doll and hands

Minority report on mobile health technologies

An ethnographic exploration of mHealth innovation’s troubled attuning to children and young people that live with chronic illness


This study explores how mobile health smartphone applications (mHealth apps) are designed and attuned to children and young people that live with chronic illness. mHealth apps make it possible for patients to monitor their illness continuously in everyday life, and is predicted to be valuable for increasing patients’ illness self-management, direct healthcare services towards the individual patient’s needs, and to improve health outcomes. Yet the evidence for mHealth apps’ abilities to integrate into the lives of paediatric patients and improve illness management and health outcomes is mixed. This study aims to investigate how mHealth design processes consider the particular circumstances of children and young people and their everyday lives with chronic illness.


Project objective

To investigate the attuning of mHealth apps to children and young people that live with chronic illness, a multi-method ethnographic fieldwork was conducted across the site of children and young people diagnosed with either haemophilia of juvenile idiopathic arthritis and the site of two mHealth design projects targeting these two patient groups. The generated empirical material covered written fieldnotes and photographs of children’s and young people’s everyday life with chronic illness and transcripts of focus group discussions among children and young people, parents, and a hospital youth panel. Furthermore, it included transcripts of interviews, fieldnotes, photographs, and a variety of collected materials with the mHealth projects. The empirical material was analysed through thematic network analysis to determine themes of the individual sites of children and young people living with chronic illness and the mHealth design projects and also enable analysis across them.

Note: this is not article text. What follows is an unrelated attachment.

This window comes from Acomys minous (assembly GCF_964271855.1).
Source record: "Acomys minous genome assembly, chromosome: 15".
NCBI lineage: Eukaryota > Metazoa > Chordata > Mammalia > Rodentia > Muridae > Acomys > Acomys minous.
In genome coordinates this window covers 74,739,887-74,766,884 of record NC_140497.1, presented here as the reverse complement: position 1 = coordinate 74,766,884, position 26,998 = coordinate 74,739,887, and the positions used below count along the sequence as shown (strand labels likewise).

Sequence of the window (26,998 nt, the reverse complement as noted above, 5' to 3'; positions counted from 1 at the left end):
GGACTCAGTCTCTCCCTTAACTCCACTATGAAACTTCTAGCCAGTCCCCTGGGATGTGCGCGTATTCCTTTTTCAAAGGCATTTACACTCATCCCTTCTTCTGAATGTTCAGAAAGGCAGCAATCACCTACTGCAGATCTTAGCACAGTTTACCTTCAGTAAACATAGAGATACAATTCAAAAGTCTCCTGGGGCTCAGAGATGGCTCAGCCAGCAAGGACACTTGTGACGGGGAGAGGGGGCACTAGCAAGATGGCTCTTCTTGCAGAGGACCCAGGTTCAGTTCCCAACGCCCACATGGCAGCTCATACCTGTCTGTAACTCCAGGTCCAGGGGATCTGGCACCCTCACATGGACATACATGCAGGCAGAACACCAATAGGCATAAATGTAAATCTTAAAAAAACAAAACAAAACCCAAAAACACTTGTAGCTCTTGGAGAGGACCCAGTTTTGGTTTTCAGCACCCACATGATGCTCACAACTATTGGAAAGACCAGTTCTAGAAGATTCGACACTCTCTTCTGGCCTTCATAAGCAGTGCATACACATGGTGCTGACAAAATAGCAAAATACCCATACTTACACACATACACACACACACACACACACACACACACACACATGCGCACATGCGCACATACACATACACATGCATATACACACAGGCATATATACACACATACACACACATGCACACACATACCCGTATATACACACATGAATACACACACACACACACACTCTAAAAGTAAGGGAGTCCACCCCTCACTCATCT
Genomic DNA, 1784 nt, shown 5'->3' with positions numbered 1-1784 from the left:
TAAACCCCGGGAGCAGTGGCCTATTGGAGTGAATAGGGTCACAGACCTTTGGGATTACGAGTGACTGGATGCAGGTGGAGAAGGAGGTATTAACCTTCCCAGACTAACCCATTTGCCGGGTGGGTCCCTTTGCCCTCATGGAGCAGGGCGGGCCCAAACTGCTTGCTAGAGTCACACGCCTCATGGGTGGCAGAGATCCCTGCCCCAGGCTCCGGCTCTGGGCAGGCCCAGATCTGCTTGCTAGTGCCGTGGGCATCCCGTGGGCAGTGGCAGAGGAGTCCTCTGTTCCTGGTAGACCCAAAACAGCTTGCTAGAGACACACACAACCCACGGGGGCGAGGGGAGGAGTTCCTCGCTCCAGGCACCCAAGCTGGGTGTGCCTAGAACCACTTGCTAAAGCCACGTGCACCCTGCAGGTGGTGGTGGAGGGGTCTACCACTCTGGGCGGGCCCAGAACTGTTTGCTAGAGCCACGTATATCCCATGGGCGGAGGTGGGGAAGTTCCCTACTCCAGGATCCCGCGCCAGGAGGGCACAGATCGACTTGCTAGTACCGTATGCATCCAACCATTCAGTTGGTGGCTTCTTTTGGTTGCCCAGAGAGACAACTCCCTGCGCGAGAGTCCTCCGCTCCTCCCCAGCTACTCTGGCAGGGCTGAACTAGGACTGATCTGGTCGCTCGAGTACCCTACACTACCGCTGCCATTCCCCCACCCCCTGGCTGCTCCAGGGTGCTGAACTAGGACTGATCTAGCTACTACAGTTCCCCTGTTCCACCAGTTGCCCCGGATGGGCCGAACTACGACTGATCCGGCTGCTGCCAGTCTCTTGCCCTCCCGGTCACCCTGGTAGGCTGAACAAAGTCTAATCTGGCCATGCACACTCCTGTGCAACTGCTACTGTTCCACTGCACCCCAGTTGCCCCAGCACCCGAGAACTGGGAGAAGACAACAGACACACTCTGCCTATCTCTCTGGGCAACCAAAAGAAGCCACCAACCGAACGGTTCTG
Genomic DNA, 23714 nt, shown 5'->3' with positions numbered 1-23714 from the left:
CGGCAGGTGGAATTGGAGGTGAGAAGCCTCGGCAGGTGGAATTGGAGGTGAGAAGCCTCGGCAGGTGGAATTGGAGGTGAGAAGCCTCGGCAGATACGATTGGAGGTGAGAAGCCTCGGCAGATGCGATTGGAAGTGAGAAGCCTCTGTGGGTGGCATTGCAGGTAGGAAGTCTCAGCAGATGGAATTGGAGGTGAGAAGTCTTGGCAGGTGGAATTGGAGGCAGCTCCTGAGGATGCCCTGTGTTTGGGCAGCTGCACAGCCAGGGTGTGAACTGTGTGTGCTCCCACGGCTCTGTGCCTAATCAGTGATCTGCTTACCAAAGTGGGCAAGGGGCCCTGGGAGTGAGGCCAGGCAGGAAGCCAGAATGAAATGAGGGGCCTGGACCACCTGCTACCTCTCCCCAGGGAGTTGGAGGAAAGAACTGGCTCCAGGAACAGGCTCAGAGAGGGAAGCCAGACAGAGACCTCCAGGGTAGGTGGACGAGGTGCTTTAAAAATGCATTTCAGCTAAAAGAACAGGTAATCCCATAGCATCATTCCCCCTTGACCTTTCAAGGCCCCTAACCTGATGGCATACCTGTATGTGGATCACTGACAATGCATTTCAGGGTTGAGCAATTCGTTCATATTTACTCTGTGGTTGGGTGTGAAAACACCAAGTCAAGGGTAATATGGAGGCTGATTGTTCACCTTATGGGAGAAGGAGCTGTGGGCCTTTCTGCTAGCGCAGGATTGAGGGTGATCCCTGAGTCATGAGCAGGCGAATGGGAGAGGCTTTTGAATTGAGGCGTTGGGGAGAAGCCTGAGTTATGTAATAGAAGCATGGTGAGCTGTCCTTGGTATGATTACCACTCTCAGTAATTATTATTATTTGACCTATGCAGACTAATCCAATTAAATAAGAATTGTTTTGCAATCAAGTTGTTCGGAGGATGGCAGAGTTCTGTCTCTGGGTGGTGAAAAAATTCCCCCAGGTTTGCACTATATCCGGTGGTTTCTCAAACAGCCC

The key finding of the study was that there are various troubles in attuning mHealth apps to the particular circumstances that characterise children and young people and their ways of living with chronic illness. The results showed considerable discrepancies between how the mHealth projects purposed their designs and the ways in which children and young people practice and perceive their lives with chronic illness. It furthermore showed that the mHealth projects’ design methods gradually limited the projects’ capabilities to account for children and young people as a particular kind of user until excluding them as target users entirely in favour of an adult patient group. The mHealth projects’ challenges in recognising and adjusting to the lived realities of children and young people were associated with larger structural and visionary ideas about patients’ abilities to manage and live with chronic illness.

The results suggest that mHealth innovation can marginalise children and young people that live with a chronic condition because the design processes are firmly anchored with patient ideals, design methods, and purposing that is exceedingly connected with adult patient populations. mHealth innovation can thus come to imply embedded ‘adult defaults’ that considerably troubles the attuning of the technological designs to children and young people.  On this basis, mHealth projects should be attentive to the driving forces of the innovation context that they are part of which might bias the design towards some groups and against others. Furthermore, the field of mHealth innovation should seek out opportunities for enabling explorations of children and young people’s lived realities and specific societal positions to inform the digital health design processes.


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Claudia Bagger-Petersen
PhD student
Department of Public Health


Henriette Langstrup
Associate Professor
Department of Public Health
2 APRIL 2023